Hans-Dieter-Belitz-Institute for Cereal Grain Research

Micro Extension Tests and Fundamental Rheology

1. Micro Extension Test

The results of baking tests are most important for the evaluation of the breadmaking potential of flour and flour improvers. However, these methods are time-consuming and cumbersome. As an alternative rheological methods have been developed that are easier to perform, faster and more reproducible than baking tests. The results of these indirect methods can be used as an indicative for the properties of additives or the baking performance of flour. Only low quantities of flour (10 g) are necessary for these methods and the results are in good accordance with standard-scale baking tests (1000 g of flour). Micro-farinograms provide information about the mixing properties of flour, and micro extensigrams indicate the strength and the extensibility of dough or gluten. For the characterisation of wheat dough and wheat gluten strands are formed and extended until they disrupt by using a Texture Analyser. Force-distance diagrams are obtained (see below) that are specific for each wheat cultivar. Furthermore, they provide information about the effect of additives and technological methods.

Typical curve of a micro-extension test with wheat gluten
Typical Kieffer-curves of a micro-extension test with wheat gluten


2. Fundamental Rheology

For the determination of physical properties of dough and gluten, e.g. viscosity, yield value and elasticity, measurements with a dynamic stress rheometer (below, left) are carried out. For this a piece of dough or gluten is positioned between two plates. By means of the upper plate a force acts on the sample and the reaction of the sample is measured by the lower plate. In contrast to extension tests the applied force usually is so small that the sample won't be destroyed. Depending on the type of force acting on the sample different modes of measurement have to be distinguished. In one mode a shearing force is applied for a certain time, then switched off, and the relaxation of the sample is monitored. These measurements are called creep-recovery tests. It is also possible to apply an oscillating force by either modifying its frequency or amplitude. The phase difference between the acting and the reacting force can be used for the calculation of rheological and physical parameters. This mode is called stress sweep or frequency sweep. Typical diagrams are shown below.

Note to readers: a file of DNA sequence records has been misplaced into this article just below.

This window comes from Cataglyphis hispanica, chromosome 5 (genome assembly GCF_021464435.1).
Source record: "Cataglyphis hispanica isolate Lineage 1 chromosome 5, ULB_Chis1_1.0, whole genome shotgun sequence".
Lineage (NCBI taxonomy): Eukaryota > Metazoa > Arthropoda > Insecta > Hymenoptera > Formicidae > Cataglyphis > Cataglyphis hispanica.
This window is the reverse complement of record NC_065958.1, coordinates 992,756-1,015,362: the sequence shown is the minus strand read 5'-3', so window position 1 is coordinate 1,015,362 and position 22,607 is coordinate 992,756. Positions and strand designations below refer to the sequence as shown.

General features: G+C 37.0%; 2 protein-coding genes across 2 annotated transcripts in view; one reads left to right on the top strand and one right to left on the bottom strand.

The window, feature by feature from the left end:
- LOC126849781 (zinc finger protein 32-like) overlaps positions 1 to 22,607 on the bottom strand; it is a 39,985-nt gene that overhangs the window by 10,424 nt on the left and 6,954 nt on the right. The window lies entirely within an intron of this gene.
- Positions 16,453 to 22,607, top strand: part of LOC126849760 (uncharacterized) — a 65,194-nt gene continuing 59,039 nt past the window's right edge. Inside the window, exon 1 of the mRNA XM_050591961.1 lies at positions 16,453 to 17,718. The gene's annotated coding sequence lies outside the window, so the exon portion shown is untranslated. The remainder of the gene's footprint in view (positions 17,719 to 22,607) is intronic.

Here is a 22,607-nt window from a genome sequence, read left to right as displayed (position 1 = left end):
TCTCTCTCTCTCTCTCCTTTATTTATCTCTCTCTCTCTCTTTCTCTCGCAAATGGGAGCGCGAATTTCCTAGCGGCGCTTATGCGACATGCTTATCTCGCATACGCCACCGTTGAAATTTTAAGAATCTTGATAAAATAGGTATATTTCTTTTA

typical diagam of a creep-recovery test typical diagram of an oscillation test
Typical diagam of a creep-recovery test
Typical diagram of an oscillation test

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